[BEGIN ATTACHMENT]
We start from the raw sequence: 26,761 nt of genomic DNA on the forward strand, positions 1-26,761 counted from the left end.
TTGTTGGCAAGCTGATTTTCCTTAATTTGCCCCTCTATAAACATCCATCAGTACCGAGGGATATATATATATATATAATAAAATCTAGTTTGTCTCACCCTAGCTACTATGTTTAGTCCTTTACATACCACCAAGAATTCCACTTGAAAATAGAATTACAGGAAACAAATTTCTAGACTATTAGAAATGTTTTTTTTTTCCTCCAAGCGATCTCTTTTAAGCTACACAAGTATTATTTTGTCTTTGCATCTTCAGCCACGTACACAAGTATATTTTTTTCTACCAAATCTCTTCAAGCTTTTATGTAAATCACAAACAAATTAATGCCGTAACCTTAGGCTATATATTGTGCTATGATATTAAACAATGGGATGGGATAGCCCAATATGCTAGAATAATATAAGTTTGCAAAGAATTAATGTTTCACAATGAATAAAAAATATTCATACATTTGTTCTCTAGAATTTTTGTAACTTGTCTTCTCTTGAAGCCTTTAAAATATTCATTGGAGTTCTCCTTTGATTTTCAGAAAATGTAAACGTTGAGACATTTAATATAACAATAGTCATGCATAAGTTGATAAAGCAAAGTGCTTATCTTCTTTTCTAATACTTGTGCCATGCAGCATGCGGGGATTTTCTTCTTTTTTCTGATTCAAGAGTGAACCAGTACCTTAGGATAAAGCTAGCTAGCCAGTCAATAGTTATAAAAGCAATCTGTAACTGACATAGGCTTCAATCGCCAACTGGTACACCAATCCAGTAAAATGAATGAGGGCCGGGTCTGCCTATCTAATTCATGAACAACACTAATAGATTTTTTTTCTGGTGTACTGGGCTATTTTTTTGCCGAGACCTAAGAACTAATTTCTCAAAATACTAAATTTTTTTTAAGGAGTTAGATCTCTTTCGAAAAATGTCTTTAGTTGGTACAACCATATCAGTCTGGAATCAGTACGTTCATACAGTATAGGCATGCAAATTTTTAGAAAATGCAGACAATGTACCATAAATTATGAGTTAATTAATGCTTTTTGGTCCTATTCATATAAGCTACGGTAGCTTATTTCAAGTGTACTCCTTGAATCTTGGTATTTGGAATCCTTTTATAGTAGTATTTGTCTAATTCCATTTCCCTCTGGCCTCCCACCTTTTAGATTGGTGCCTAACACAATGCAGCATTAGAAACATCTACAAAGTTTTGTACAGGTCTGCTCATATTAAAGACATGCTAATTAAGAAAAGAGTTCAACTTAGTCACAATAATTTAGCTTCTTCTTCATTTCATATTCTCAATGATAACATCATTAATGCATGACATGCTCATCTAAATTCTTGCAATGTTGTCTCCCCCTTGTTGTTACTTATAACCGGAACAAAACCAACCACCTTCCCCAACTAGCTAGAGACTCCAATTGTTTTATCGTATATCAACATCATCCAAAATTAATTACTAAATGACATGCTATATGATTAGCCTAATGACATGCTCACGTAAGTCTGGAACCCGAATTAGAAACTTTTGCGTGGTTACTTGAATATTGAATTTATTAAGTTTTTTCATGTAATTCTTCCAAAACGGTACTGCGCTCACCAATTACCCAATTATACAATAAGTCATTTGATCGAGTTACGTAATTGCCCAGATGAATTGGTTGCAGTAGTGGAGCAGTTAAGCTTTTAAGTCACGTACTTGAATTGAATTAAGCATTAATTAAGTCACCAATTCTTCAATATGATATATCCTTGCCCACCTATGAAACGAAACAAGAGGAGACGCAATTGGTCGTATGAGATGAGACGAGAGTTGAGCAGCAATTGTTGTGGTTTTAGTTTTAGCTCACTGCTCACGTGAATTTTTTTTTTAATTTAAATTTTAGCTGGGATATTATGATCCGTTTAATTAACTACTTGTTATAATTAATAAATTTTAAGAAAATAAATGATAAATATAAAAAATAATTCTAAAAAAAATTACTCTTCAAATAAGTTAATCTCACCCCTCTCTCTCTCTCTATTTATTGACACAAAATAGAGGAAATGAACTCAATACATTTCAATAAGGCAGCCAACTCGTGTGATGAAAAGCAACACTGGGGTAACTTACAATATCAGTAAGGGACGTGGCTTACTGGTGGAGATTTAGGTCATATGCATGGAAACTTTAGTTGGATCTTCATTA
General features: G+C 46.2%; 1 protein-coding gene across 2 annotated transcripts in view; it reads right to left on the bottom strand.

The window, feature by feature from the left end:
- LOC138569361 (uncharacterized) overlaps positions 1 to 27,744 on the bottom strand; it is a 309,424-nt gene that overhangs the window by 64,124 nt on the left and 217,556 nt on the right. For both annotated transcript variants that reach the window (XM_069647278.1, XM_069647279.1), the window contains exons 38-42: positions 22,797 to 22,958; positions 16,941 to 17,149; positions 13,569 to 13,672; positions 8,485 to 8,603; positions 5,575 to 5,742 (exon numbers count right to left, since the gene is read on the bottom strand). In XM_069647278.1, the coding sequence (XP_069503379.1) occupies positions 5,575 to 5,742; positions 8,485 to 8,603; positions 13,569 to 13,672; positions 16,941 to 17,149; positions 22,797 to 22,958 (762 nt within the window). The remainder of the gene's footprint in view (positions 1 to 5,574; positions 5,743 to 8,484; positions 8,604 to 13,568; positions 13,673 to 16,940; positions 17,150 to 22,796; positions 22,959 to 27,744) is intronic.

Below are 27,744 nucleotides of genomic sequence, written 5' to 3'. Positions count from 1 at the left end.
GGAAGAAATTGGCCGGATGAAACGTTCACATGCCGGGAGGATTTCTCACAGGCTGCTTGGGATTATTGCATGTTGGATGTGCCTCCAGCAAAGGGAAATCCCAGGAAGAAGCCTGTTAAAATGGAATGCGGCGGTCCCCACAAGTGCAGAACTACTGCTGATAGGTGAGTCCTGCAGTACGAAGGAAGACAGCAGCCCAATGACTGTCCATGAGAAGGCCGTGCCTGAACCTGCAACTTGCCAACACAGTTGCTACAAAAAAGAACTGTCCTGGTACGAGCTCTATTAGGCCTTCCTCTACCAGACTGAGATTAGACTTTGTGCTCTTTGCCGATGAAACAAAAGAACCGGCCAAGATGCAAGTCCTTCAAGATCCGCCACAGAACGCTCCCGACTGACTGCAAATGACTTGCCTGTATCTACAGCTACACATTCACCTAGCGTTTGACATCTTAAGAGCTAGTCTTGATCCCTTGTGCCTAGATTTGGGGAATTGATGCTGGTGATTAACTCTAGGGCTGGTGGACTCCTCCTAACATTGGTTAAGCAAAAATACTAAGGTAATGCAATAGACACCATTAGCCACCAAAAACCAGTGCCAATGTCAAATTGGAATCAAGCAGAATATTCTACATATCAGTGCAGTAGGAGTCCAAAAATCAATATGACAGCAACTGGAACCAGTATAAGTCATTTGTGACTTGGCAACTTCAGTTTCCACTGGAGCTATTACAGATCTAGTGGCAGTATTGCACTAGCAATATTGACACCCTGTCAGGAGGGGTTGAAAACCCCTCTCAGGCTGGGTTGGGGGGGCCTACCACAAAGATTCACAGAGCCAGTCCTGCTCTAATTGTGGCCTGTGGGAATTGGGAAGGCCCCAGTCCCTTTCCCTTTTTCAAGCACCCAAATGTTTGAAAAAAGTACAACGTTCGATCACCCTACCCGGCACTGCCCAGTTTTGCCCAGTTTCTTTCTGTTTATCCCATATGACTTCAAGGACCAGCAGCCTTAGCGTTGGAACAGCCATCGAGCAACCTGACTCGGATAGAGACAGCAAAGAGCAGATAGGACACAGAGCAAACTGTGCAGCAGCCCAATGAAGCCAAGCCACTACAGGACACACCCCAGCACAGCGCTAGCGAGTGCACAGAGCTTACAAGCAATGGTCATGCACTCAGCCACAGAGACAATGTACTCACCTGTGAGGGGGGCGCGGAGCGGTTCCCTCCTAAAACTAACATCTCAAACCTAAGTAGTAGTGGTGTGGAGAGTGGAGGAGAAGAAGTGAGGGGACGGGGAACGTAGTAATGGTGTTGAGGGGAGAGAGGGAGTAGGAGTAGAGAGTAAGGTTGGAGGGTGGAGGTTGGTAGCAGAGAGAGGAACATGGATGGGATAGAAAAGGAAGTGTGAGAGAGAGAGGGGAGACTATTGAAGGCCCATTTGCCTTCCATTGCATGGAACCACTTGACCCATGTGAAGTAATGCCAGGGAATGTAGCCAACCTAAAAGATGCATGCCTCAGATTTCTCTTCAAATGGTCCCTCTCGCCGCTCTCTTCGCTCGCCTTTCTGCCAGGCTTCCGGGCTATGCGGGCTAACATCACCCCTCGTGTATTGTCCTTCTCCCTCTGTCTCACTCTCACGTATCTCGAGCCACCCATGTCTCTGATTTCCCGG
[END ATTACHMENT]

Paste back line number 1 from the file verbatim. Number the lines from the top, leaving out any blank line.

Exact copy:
We start from the raw sequence: 26,761 nt of genomic DNA on the forward strand, positions 1-26,761 counted from the left end.